Wake women hear about human trafficking

Chris Carrigan and Donna Bickford
Chris Carrigan and Donna Bickford

Ret Boney

RALEIGH, N.C. – A group of women, who together are working to help women and kids in their community, gathered to learn about a hidden problem affecting growing numbers of people in Wake County.

The Women’s Giving Network of Wake County held its annual issues forum April 7 to educate current and prospective members about human trafficking.

The session, “Sex Crimes in Our Community,” was led by Donna Bickford, the executive director of the Women’s Center at UNC-Chapel Hill, and Lt. Chris Carrigan of the Raleigh Police Department.

The Women’s Giving Network, a program of the North Carolina Community Foundation, was created four years ago and since then has awarded a total of $424,000 in grants to local nonprofits.

The group, which has 154 members, awarded $130,000 in grants last year, and this fall aims to increase that to about $150,000, says Liza Roberts, chair of the network.

“Our goal is to meet the needs of women and children in Wake County,” she says. “With these forums, we get to know better some of the issues women and children in our community are grappling with.”

While human trafficking typically is veiled in secrecy, the problem is growing, with some 12.3 million adults and kids worldwide forced or coerced into commercial sex, involuntary servitude or slavery each year, says Bickford.

Most of those are women, and overall about 15,000 people are trafficked into the U.S. each year, with a quarter ending up in the Southeast, she says.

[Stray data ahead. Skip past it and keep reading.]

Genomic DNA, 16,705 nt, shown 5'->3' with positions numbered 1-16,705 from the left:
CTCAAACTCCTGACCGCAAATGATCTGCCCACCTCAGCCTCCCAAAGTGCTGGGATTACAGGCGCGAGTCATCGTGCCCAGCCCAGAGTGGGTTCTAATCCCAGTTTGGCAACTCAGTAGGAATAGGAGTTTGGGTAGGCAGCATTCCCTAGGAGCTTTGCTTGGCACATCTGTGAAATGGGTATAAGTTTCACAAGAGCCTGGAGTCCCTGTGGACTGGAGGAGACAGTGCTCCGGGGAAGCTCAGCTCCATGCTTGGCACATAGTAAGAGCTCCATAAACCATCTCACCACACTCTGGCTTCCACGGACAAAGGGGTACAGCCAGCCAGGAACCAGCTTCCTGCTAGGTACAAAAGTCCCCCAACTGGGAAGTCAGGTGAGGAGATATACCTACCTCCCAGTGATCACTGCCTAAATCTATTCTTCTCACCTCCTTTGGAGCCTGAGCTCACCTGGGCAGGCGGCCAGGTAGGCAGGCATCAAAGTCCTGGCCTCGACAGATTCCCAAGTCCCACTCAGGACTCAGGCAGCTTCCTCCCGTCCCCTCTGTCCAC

And an estimated 100,000 to 300,000 children in the U.S. are at risk each year of becoming victims of commercial sexual exploitation.

Each trafficking victims earns an estimated $75,000 to $250,000 a year for his or her handler, making the crime a lucrative business that generates an estimated $32 billion in total profit each year.

North Carolina is particularly vulnerable to traffickers because of interstate travel arteries like I-95 and I-40, its ports, its agricultural and meat-processing industries and its tourist trade.

And while there may be many factors making people vulnerable to traffickers, including poverty, a lack of jobs, and civil unrest and corruption in their home countries, those are not the primary factors fueling the trade, says Bickford.

“There is one cause of trafficking,” she says. “Demand for the bodies of women.”

Trafficking typically is run through underground networks out of the public view, says Carrigan, which can make unearthing the problem difficult for law enforcement.

And because of threats, physical restraint, fear or shame, victims rarely seek help.

“It’s very hard to start a case,” he says. “It’s all about getting the victims to come forward and say what’s going on.”

By raising awareness of these issues, as happened at the Women’s Giving Network forum, Bickford and Carrigan hope to gain the community’s participation in putting an end to one of the fastest-growing crimes.

And awareness of these and other issues is important for members of the Women’s Giving Network as they prepare to issue a request-for-proposals for the next round of grantmaking, which will culminate in the fall.

“This is a service for our membership,” says Roberts of the issues forums. “So we can make educated decisions.”

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